Mathematics 17 Online
OpenStudy (anonymous):

OpenStudy (hoblos):

find a common denominator

OpenStudy (anonymous):

thanks for your reply...its for my son he is in the 6th grade. is there an easier way to find it?

OpenStudy (hoblos):

no it is the easiest

OpenStudy (anonymous):

ok...so it says to write answer in the simpliest form for 1/2 + 2/3 is the common deno. 6?

OpenStudy (hoblos):

yes so 1/2=3/6 & 2/3=4/6 =>1/2 + 2/3 = 3/6 + 4/6 = 7/6

OpenStudy (anonymous):

you are awesome!!!!! now dose the same formula apply to the fraction when you subtract?

OpenStudy (hoblos):

yes you use the same formula

OpenStudy (anonymous):

great!!!! ok i would love for my son to see this will you b on here after four pm central standard time?

OpenStudy (anonymous):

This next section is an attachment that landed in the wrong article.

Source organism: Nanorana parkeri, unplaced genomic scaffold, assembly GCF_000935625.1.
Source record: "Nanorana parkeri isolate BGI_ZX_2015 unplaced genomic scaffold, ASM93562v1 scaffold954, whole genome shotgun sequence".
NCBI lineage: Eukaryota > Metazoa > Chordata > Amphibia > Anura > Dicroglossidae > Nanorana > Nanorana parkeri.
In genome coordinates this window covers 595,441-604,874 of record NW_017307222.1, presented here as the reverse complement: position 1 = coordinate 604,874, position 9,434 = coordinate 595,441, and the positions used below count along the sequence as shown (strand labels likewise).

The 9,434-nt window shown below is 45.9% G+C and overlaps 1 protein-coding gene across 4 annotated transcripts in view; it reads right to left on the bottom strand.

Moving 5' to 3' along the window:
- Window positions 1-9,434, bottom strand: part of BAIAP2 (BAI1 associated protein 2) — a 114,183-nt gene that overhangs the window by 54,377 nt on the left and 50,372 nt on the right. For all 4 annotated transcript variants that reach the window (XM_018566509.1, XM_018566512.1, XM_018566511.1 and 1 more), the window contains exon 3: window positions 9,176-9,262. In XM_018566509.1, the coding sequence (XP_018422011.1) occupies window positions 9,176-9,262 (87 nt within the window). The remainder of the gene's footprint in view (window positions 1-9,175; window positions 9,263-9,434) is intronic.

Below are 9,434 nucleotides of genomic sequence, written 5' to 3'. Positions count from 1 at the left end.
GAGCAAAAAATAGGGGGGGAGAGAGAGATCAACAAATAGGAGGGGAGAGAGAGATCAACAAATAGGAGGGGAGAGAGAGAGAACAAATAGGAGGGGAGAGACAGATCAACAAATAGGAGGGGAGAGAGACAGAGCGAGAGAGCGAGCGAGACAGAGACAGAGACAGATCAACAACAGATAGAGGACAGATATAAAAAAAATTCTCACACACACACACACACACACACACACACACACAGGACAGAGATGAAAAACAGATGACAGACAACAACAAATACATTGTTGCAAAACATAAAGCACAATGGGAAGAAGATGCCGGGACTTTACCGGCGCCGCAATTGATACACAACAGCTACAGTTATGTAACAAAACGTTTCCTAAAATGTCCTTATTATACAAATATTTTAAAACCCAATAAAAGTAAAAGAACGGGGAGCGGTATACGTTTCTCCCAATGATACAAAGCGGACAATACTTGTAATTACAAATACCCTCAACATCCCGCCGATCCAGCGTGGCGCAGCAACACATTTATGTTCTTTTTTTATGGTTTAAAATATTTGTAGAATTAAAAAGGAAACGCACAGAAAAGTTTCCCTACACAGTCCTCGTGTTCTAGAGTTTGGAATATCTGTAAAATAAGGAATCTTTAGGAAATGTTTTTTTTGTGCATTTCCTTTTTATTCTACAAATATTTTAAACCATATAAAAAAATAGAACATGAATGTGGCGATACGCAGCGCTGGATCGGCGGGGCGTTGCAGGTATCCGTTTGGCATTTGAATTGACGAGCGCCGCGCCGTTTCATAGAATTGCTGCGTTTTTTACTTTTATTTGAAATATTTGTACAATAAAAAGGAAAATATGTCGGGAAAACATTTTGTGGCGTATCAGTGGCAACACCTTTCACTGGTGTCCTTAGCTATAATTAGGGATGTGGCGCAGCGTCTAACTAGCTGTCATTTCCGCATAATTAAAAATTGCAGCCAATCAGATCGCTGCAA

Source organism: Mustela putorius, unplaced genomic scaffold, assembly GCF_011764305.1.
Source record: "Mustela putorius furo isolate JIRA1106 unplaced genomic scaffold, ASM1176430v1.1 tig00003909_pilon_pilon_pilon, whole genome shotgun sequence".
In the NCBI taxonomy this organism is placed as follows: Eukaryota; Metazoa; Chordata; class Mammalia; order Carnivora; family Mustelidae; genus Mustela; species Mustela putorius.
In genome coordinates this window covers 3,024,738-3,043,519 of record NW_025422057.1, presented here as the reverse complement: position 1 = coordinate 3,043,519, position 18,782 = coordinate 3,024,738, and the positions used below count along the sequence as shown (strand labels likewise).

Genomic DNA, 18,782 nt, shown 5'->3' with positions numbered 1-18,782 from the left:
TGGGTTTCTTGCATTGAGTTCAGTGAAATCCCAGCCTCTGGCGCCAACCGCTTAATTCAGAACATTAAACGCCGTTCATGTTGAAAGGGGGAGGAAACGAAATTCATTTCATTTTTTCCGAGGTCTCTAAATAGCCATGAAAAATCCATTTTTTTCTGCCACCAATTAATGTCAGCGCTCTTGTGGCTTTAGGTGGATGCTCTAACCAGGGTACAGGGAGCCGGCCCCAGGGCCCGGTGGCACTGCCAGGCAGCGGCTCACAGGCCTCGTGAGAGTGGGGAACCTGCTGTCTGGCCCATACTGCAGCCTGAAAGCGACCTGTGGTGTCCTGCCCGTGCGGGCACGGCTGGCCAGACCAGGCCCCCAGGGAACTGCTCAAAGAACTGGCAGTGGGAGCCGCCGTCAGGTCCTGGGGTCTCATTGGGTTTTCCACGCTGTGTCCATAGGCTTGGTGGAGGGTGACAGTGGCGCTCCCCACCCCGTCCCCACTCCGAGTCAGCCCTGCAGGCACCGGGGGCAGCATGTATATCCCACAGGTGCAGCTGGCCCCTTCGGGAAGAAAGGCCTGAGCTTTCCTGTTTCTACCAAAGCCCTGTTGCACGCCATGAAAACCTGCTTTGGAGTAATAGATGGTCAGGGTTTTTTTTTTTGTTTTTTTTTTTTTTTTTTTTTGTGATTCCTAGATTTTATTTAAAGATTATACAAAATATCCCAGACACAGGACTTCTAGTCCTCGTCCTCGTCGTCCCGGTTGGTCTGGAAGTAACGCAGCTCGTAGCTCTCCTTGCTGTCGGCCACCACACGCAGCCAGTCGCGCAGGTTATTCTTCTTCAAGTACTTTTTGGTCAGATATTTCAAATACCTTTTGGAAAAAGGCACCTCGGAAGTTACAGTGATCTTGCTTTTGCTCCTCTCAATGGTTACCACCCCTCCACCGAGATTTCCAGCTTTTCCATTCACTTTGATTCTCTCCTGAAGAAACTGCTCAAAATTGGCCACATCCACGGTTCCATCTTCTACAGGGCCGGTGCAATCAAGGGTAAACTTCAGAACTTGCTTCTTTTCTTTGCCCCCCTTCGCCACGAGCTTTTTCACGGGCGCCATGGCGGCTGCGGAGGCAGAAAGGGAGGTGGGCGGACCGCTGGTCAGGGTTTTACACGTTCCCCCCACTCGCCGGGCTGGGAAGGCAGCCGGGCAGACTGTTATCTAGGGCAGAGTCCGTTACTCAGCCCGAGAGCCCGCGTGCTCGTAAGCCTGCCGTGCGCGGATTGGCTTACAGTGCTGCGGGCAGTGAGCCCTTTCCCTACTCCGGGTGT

it is easy when you have denominators like 3 and 2, 6 and 8, but gets somewhat more complicated when you have denominators like 98 and 84

OpenStudy (anonymous):

there is in fact a "method" for finding the least common multiple of two numbers

OpenStudy (anonymous):

oh boy!!! we are going to need all the help we can get. please share the method with me?

OpenStudy (anonymous):

if you have numbers with no common factors like 2 and 3 you multiply them together. so lcm (2,3) is 6 and lcm(4,7) is 28 but if they have common factors like 8 and 12 you can write $8=2^3,12=2^2\times 3$ and so $lcm (8,12)=2^3\times 3=24$

OpenStudy (anonymous):

usually an elementary school class will not have large denominators, and often (unfortunately) the teacher will simply put the numbers on the board and wait for someone to come up with the lcm it is relatively easy to see for small numbers like 8 and 12, or 6 and 9 (it would be 18) but there is the method of factoring and then taking each prime factor you see to the highest power you see in any one number.

OpenStudy (anonymous):

hi my name is gj just got home from school can some one help me with fractions?